So far, most citizen science projects in conservation ecology concentrate on a specific species (i.e. the endangered Grevy’s zebra (Equus grevyi) ), a particular region (i.e. the Oak Creek Wildlife Area ) or a unique ecosystem (i.e. the Florida Lakewatch ). Consequently, participants learn about the target species or a particular interaction between an animal and its habitat [22,23], but more complex interactions or ecosystem functions are rarely approached by citizen scientists.
To assess the land use impact on ecosystem functions in anthropogenic landscapes, we conducted a transdisciplinary research project by combining research on seed predation and dispersal as ecosystem functions with environmental education and the integration of elementary school children as citizen scientists. Studies show that being engaged in ecological experiments together with scientists can increase the children’s knowledge about science in general and ecology specifically [24–26]. In the experimental part of our project, children and scientists investigated seed predation and dispersal by ground-dwelling animals in a cafeteria experiment, because there is little knowledge about these functions along an urban-rural gradient . We chose these functions because they are easy to comprehend, their impact is instantly visible and similar approaches might be transferable to projects on herbivory or pollination. The children had the opportunity to further develop the understanding of their daily surrounding environment, strengthen their systematic thinking early in the process of scientific literacy learning, and be part of authentic scientific research [28–30].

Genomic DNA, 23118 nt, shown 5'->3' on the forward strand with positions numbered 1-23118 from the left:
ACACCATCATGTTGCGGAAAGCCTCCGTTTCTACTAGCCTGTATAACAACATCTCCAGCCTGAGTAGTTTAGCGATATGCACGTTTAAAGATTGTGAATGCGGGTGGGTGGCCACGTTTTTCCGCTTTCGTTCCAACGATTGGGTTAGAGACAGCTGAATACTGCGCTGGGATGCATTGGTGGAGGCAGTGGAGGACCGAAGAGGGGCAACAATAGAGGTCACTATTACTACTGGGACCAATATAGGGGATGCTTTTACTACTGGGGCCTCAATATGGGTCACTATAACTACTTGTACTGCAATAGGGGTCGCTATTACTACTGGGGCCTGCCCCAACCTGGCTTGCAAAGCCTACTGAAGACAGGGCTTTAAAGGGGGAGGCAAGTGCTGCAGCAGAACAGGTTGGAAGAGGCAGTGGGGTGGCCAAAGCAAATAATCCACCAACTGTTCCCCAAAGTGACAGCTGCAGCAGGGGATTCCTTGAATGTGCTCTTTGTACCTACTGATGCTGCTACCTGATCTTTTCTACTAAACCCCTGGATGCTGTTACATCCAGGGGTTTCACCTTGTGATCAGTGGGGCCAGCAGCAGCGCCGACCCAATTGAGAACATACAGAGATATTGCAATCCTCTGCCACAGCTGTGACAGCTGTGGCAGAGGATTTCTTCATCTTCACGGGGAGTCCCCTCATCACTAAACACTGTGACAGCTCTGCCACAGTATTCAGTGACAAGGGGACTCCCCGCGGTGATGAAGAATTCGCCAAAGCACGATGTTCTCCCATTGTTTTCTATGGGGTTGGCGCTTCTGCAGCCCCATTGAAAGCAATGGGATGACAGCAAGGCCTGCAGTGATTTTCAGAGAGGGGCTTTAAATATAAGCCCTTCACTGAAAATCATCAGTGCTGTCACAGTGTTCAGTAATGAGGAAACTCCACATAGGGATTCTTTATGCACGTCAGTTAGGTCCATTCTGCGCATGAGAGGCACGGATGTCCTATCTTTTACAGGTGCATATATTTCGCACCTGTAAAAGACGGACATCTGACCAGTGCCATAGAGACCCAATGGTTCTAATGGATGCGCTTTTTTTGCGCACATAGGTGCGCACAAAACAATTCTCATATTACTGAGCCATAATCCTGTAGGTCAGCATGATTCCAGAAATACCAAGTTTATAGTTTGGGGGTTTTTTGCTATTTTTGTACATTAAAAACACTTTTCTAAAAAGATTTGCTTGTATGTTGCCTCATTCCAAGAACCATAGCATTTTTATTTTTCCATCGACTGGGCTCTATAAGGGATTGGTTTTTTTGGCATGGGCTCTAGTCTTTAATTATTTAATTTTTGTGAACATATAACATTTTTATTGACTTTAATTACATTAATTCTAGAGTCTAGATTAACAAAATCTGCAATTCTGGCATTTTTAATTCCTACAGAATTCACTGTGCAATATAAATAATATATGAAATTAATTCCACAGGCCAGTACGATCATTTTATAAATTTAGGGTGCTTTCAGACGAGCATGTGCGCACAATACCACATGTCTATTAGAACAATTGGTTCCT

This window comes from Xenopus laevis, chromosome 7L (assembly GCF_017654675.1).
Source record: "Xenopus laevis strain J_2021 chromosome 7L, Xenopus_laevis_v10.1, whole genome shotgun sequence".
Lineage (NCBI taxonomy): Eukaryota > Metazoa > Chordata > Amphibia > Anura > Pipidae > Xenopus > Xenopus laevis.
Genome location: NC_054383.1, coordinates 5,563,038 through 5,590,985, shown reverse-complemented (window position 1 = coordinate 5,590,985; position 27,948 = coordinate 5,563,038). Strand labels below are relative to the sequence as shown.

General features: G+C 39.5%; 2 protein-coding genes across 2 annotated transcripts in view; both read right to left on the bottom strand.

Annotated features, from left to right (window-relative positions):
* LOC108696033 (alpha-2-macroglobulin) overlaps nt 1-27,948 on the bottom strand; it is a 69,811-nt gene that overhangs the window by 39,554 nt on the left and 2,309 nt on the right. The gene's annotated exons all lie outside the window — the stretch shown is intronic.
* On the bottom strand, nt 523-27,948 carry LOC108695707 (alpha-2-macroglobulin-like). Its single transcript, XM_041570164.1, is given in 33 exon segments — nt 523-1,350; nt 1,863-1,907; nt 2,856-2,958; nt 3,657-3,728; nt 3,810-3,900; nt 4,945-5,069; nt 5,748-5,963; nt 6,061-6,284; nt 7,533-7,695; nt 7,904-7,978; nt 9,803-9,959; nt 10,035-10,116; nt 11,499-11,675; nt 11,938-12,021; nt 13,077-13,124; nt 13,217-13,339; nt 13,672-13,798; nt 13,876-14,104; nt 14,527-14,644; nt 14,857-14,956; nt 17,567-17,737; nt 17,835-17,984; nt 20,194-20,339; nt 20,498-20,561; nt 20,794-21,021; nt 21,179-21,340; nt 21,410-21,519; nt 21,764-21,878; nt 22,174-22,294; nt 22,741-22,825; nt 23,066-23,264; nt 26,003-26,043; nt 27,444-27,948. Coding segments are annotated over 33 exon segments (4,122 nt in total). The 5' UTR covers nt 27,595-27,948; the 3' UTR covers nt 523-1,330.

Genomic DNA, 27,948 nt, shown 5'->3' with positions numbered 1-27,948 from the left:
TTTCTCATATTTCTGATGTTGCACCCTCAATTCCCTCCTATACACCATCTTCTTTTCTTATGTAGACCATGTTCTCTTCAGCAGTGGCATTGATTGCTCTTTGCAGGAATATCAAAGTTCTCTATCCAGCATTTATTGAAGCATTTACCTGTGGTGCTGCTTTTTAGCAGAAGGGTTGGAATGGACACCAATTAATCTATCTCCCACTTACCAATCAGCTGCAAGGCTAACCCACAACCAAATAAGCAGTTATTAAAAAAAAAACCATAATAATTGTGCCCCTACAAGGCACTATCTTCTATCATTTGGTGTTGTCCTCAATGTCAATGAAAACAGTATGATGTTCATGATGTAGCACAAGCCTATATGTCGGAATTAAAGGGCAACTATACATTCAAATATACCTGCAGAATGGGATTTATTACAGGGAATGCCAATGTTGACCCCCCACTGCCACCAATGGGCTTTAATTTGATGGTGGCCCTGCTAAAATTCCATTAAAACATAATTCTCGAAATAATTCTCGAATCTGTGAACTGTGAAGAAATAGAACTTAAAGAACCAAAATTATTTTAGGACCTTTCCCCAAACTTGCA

The aim of this case study was to test whether elementary school children were able to conduct an ecological experiment and collect data qualitatively similar to scientists. Specifically, we compared estimated vegetation cover, measured vegetation height and count data for seed removal. We hypothesized that children would achieve similar results to scientists for measured and count data but might over- or underestimate vegetation cover due to their inexperience.